Energy firm claims battery storage breakthrough SMH, October 10, 2012 – Peter Hannam
Carbon economy editor A South Australian energy firm is claiming an international breakthrough in battery technology that will help generators of solar and wind power store their energy more cheaply.
ZEN Energy Systems today unveiled a computer-controlled storage system – with one model about the size of a bar fridge – which almost doubles the effectiveness of batteries.
“This technology is a game changer for the renewable energy industry and has the potential to change the way individuals and communities use electricity in the future,” ZEN’s chief executive officer, Richard Turner, said.
Mr Turner said as many as 10 Australian utilities are interested in trialling the system and the company has already begun shipping large-scale container-sized units to US clients…….. Continue reading
Adelaide is leading the way in water-sensitive urban design and green roof technology.
Roof gardens proven to cool buildings ABC Radio The World Today Nicola Gage reported this story on Tuesday, October 9, 2012 ELEANOR HALL: Roof gardens are becoming more prevalent in the world’s major cities.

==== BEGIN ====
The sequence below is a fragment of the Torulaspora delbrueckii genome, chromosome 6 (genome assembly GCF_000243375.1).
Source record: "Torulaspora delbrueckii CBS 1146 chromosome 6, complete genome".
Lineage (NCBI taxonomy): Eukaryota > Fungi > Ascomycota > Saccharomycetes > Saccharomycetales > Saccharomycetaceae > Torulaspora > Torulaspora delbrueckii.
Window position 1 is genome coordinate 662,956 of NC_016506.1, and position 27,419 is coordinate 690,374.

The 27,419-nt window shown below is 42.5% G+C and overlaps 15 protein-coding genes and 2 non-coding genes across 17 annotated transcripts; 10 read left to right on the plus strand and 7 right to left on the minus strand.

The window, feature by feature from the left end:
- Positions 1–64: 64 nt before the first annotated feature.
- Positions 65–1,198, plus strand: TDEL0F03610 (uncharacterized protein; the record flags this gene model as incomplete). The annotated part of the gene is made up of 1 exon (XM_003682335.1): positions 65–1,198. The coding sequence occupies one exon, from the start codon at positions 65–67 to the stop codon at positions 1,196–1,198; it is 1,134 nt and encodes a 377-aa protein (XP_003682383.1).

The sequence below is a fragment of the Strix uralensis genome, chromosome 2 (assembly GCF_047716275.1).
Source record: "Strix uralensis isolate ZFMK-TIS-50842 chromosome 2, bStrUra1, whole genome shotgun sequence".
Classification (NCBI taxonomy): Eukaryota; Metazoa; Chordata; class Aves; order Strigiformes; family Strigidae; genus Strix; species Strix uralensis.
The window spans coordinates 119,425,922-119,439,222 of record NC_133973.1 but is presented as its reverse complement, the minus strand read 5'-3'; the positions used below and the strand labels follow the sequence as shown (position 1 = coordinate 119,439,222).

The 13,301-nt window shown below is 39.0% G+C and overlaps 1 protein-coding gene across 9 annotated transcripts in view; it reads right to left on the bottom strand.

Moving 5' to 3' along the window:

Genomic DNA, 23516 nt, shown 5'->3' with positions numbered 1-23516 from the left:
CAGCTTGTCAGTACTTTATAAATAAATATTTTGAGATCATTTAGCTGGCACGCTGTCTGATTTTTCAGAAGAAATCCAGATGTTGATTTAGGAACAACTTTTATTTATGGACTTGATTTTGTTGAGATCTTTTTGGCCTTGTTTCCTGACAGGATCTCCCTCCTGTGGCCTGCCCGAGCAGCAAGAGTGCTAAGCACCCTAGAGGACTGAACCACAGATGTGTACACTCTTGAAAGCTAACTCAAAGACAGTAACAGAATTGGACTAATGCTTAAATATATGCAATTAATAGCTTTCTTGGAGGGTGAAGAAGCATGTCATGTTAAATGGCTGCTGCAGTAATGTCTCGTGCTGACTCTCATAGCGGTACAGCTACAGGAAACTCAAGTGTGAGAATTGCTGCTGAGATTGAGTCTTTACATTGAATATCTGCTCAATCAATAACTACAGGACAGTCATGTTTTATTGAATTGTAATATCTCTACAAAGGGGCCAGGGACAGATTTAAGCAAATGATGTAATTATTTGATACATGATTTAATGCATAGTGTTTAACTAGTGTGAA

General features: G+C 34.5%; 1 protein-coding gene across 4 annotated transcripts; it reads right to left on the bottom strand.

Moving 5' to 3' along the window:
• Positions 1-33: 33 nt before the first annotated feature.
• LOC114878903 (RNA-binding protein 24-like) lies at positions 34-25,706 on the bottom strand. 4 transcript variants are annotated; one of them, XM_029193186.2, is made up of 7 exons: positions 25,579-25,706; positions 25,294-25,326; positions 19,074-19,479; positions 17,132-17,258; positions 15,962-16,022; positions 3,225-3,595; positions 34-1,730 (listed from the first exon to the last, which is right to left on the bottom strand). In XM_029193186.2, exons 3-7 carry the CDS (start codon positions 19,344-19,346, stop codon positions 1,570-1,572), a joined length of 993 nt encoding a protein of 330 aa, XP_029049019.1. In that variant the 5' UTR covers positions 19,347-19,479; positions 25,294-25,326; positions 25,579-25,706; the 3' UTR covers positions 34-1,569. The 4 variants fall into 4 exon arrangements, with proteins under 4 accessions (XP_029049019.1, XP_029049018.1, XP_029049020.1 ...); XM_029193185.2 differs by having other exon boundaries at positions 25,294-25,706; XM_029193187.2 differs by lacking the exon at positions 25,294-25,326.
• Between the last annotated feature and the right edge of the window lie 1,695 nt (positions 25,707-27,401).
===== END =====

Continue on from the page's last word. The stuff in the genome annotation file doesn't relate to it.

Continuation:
Now a study has found that not only are they building mini-ecosystems, they’re also cooling buildings significantly and reducing carbon emissions, as Nicola Gage reports.
NICOLA GAGE: Major cities have inherently been linked to pollution and rising carbon emissions, but 22 stories up on the roof of a building in Adelaide, there’s a micro-climate that’s returning wildlife to the city.
GRAEME HOPKINS: It’s had bees up here collecting honey, it’s got birds and we’ve identified two moth varieties and no doubt the birds have been chasing the moths. So there’s a whole ecosystem and this has
happened spontaneously on the 22nd floor, so it’s quite amazing. Continue reading
Global challenge 13: How can growing energy demands be met safely and efficiently?
“……..Question 13 was posed by the Millennium Project in a global context. However, when applied to Australia and other rich countries, the assumption that energy demand should continue to grow must be challenged at the outset.
There is huge potential for increasing the efficiency of energy use through technological improvements (known as “energy efficiency”) and reducing the demand for energy services by fostering behavioural changes (known as “energy conservation”). These are the cheapest and fastest ways of cutting unnecessary energy demand. The key foci are buildings (including the appliances and equipment they contain) and industry.
In the near future, a new tool will become widely available for monitoring and reducing electricity demand: the smart meter as a component of the “smart grid”. Continue reading